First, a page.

Too much sharing going on, says global study on mobile behavior
By Digital News Asia October 9, 2012
- People share information online for two main reasons: Connection and expression
- However, people ‘overshare’ and divulge too much information about themselves online
MOST adults and teens around the world are sharing information about themselves online and feel better connected to family and friends because of it, but there is also a perception of “oversharing,” according to a recent multi-country study commissioned by Intel Corporation and conducted by Ipsos Observer on Mobile Etiquette.
At least six out of 10 adults and teens say they believe other people divulge too much information about themselves online, with Japan being the only exception, Intel said in a statement.
Intel’s 2012 Mobile Etiquette survey examined the current state of mobile etiquette and evaluated how adults and teens in eight countries share and consume information online, as well as how digital sharing impacts culture and relationships. The research was conducted in the United States in March and a follow-up study was conducted in Australia, Brazil, China (adults only), France, India, Indonesia and Japan from June to August.
As the availability of Internet-enabled mobile devices increases, a continued awareness of how people use these devices is also on the rise. Over 80% of adults responding to the survey said they wished people practiced better etiquette when using mobile devices in public, and the majority of people think mobile manners have become worse, with the exception of adults in China who are more likely than others to believe mobile manners have truly started to improve (compared to a year ago).
The majority of adults and teens around the world share information online at least once a week, with approximately half of adults and teens in Brazil, China and India sharing on a daily basis.
The study revealed that we are sharing for two main reasons: Connection and expression. The majority of adults and teens said they feel better connected with their family and friends because they are able to share and consume information online via mobile devices, with the exception of adults in Japan who share less frequently.
The majority of adults and teens in Brazil, China, India and Indonesia also share online as a way to express opinions or make a statement.
“In today’s society, our mobile technology is making digital sharing ubiquitous with our everyday activities, as evidenced by the findings from Intel’s latest Mobile Etiquette survey,” said Dr Genevieve Bell, Intel Fellow and director of user interaction and experience at Intel Labs.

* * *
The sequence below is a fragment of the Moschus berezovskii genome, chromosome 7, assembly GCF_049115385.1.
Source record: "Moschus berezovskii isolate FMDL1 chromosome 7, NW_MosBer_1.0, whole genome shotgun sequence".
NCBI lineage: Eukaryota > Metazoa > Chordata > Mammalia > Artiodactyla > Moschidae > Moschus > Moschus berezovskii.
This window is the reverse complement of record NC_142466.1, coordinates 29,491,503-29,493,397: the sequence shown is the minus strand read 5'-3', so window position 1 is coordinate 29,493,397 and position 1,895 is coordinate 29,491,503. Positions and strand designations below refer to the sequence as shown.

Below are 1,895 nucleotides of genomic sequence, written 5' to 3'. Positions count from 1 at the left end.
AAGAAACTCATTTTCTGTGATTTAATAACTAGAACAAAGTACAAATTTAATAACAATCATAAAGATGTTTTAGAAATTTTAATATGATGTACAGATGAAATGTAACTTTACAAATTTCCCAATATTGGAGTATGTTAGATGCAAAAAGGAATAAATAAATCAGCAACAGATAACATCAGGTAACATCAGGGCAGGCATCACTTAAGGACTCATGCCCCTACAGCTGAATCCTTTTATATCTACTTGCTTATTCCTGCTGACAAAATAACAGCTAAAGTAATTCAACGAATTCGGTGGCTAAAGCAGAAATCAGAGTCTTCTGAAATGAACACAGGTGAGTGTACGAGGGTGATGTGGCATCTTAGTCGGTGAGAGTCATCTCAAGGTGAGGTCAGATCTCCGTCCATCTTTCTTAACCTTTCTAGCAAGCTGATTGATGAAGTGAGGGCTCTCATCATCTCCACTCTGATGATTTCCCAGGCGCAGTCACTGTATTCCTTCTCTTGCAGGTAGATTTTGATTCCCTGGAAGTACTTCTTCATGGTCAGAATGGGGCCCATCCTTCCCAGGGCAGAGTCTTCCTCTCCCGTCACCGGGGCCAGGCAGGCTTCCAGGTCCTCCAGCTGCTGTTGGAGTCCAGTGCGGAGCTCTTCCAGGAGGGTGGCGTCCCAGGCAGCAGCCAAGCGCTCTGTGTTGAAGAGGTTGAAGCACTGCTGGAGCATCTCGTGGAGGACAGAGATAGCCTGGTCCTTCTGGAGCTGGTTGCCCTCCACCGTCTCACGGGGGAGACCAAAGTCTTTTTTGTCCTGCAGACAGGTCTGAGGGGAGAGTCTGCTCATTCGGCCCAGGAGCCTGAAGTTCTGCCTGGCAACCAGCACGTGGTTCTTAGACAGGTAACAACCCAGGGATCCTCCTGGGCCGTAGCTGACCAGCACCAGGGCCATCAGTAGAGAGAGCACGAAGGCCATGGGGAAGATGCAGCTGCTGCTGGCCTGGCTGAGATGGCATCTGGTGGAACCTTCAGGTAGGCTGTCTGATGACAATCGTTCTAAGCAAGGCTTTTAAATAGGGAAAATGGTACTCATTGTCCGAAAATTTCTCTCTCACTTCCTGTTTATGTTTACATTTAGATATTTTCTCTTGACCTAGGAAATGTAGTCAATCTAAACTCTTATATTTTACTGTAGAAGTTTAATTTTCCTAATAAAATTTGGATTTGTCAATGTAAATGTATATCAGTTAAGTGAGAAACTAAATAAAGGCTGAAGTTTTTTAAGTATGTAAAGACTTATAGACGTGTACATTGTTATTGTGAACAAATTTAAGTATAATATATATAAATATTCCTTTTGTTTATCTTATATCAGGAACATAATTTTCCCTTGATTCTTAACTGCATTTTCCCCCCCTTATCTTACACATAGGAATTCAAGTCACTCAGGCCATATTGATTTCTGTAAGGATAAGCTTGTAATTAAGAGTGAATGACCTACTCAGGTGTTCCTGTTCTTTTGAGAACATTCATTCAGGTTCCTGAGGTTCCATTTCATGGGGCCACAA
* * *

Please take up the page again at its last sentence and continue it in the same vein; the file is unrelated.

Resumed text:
“What is most interesting is not necessarily how widespread our use of mobile technology has become, but how similar our reasons are for sharing, regardless of region or culture. The ability to use mobile devices to easily share information about our lives is creating a sense of connection across borders that we’re continuing to see flourish.”
While Intel said its 2012 Mobile Etiquette survey revealed that the majority of adults and teens around the world believe others divulge too much information about themselves online, few admit to “oversharing” themselves.
Compared to other countries surveyed, only adults in China (77%) consider themselves an open book when it comes to online sharing with just over half (51%) admitting they often share too much personal information online.
“Etiquette is all about how we interact with one another, whether in person or online,” said author and etiquette expert Anna Post of The Emily Post Institute.
“The latest results from Intel’s Mobile Etiquette survey clearly show that the question going forward won't be if we share online, but how we share online. Mobile devices enable us to share in the moment, and etiquette helps us decide how to share and connect in ways that are positive and enhance our relationships.”
For additional information on Intel's annual “Mobile Etiquette” survey, visit www.intel.com/newsroom/mobileetiquette.
The Mobile Etiquette and Digital Sharing survey was conducted online in the United States by Ipsos Observer on behalf of Intel from March 1-16. Respondents were a nationally representative sample of US adults ages 18 and older (n=2,008), with a margin of error of plus or minus 2.2 percentage points, and US teens ages 13 to 17.
A follow-up online study was conducted from June to August among a nationally representative sample of adults and teens ages 13 to 17 in seven additional countries: Australia, Brazil, China (adults only), France, India, Indonesia and Japan. The sample population in Brazil, India, Indonesia and Japan are based on the online populations.